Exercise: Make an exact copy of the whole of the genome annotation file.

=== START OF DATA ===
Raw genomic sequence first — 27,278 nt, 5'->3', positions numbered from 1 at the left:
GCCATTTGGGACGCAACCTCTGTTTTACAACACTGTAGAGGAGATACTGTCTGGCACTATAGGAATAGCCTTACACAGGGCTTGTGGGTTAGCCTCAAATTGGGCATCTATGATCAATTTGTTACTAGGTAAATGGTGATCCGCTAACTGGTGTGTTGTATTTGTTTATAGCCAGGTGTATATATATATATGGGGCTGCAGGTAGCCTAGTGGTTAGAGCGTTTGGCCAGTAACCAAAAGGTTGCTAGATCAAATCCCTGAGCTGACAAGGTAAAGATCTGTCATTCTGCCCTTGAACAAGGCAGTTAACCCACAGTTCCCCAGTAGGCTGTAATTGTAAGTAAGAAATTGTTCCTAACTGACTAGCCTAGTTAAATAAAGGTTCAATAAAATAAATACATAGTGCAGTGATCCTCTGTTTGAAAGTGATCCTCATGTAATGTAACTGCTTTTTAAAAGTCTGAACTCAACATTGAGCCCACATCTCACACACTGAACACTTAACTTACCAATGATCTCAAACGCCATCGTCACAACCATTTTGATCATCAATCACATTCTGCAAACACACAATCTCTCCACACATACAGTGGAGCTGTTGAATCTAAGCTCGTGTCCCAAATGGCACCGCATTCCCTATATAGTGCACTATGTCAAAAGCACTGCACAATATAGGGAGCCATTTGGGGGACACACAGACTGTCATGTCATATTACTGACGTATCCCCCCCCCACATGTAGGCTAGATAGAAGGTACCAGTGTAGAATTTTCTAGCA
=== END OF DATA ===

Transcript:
Raw genomic sequence first — 27,278 nt, 5'->3', positions numbered from 1 at the left:
GCCATTTGGGACGCAACCTCTGTTTTACAACACTGTAGAGGAGATACTGTCTGGCACTATAGGAATAGCCTTACACAGGGCTTGTGGGTTAGCCTCAAATTGGGCATCTATGATCAATTTGTTACTAGGTAAATGGTGATCCGCTAACTGGTGTGTTGTATTTGTTTATAGCCAGGTGTATATATATATATGGGGCTGCAGGTAGCCTAGTGGTTAGAGCGTTTGGCCAGTAACCAAAAGGTTGCTAGATCAAATCCCTGAGCTGACAAGGTAAAGATCTGTCATTCTGCCCTTGAACAAGGCAGTTAACCCACAGTTCCCCAGTAGGCTGTAATTGTAAGTAAGAAATTGTTCCTAACTGACTAGCCTAGTTAAATAAAGGTTCAATAAAATAAATACATAGTGCAGTGATCCTCTGTTTGAAAGTGATCCTCATGTAATGTAACTGCTTTTTAAAAGTCTGAACTCAACATTGAGCCCACATCTCACACACTGAACACTTAACTTACCAATGATCTCAAACGCCATCGTCACAACCATTTTGATCATCAATCACATTCTGCAAACACACAATCTCTCCACACATACAGTGGAGCTGTTGAATCTAAGCTCGTGTCCCAAATGGCACCGCATTCCCTATATAGTGCACTATGTCAAAAGCACTGCACAATATAGGGAGCCATTTGGGGGACACACAGACTGTCATGTCATATTACTGACGTATCCCCCCCCCACATGTAGGCTAGATAGAAGGTACCAGTGTAGAATTTTCTAGCA